Oh, please...Bess glares as Sam beams. See...And he's the expert.

"...A gentleman of your position ought to have the latest dances at his command. And studying with your beautious lady..."

Bess' turn to beam...

"...Will no doubt improve her mastery even as it allows you both to better perform as a couple."

There a hidden meaning in there? Sam eyes Bess who shrugs.

in Aqua Scripto   Link to this

Not many would be this forthright "...but Sir W. Pen told me I must sign it or give it him again, for it should not go without my hand..." those that have had the audacity to challenge the top mangement have found the door can be very painful to ones ego and derrierre.
Autocratic leaders be the norm , that be why there be many gibbets around town. Even in this day and age the Armond Hammers be in fashion.

andy   Link to this

and not sign them myself

I wonder whether his colleagues were really saying that the doctrine of collective responsibility applies - sometimes in a cabinet you sign up to things that you don't agree with personally to present a united front to the public world.

Sam will no doubt need his colleagues to support him in something or other in due course. By refusing to accept this collective responsibility he makes it less likely that they will go that extra mile for him.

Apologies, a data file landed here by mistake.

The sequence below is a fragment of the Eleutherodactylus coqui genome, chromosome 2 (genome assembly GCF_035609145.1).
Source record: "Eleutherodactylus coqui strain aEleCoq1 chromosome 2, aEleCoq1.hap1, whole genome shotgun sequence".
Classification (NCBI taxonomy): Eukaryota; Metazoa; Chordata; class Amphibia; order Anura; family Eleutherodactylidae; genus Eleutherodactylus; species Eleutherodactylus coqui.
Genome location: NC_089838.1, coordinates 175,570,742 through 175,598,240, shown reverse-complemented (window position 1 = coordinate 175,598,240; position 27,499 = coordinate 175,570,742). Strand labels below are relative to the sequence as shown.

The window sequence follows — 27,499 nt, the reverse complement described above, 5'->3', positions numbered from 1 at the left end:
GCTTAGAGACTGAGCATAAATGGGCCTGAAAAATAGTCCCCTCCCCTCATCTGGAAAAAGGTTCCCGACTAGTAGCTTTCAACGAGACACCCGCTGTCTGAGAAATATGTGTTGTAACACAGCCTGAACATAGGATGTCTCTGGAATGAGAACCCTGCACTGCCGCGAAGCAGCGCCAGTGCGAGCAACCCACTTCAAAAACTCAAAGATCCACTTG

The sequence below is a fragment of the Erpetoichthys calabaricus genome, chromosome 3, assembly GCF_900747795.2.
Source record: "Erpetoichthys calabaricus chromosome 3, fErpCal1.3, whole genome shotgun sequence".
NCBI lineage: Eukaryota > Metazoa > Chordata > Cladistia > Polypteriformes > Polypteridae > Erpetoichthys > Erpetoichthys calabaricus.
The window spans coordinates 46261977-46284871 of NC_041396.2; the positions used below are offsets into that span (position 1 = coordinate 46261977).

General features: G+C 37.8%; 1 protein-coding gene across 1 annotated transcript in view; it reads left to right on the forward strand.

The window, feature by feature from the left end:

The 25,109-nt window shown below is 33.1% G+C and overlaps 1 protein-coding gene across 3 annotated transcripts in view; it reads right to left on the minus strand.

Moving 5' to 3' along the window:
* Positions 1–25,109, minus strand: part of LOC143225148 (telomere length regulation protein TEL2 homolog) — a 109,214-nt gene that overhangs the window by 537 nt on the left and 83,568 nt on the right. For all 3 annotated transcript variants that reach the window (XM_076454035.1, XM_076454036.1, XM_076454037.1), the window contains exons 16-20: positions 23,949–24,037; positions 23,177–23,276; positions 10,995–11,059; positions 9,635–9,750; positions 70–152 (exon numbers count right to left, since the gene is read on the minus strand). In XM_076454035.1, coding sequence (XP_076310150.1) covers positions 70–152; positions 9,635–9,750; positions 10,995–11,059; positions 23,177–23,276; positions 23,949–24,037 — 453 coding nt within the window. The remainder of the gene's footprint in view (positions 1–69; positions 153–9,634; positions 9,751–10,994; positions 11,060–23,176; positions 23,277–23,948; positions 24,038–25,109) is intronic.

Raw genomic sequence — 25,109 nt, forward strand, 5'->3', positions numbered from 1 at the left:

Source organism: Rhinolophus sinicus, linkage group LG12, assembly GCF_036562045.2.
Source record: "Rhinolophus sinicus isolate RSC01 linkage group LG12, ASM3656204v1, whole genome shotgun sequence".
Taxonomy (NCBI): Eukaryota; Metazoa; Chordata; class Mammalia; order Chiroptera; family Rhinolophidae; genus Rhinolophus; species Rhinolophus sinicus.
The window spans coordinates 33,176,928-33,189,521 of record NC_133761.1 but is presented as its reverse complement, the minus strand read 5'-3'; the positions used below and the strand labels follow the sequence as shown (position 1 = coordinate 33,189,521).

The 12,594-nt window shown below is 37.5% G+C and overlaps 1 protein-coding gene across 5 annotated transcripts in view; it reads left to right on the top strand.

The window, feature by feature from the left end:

Xjy   Link to this

Today marks a crucial point for Sam!
He's really putting his stamp on business without fear or favour. He is now so well established that he can point out their collective irresponsibility to his senior colleagues over and against their expressed displeasure and push his own take through, and the others accept it as an acceptable part of office practice.
And at home he is enjoying the dance but maintaining a critical attitude at the same time.
A cavalier for enjoyment, a roundhead for diligence and business sense. Just the right combination for a highwire artiste of the Restoration!

Robert Gertz   Link to this

"...to my vyall and song book a pretty while..."

So, for the moment, Music and the dear viol have again asserted place in Sam's life despite his worries a few days ago.

No doubt he'll be fretting over the wasted time in a day or two but it's nice to see him unable to repress that side...

Don McCahill   Link to this

Up betimes and to my vyall and song book a pretty while

Didn't we determine "betimes" was 5 a.m. a few weeks back. I can just imagine the household lying in bed, listening to Sam's squeaky violin and (probably) squeakier voice as he heralds in the new day.

And what would the neighbors think?

Australian Susan   Link to this

Neighbours

Still happens today. One of my daughters has had three voice students living in her block, who were in the habit of practiscing opera segments at 1 am........

A. De Araujo   Link to this

"but I fear will hardly do any great good at it"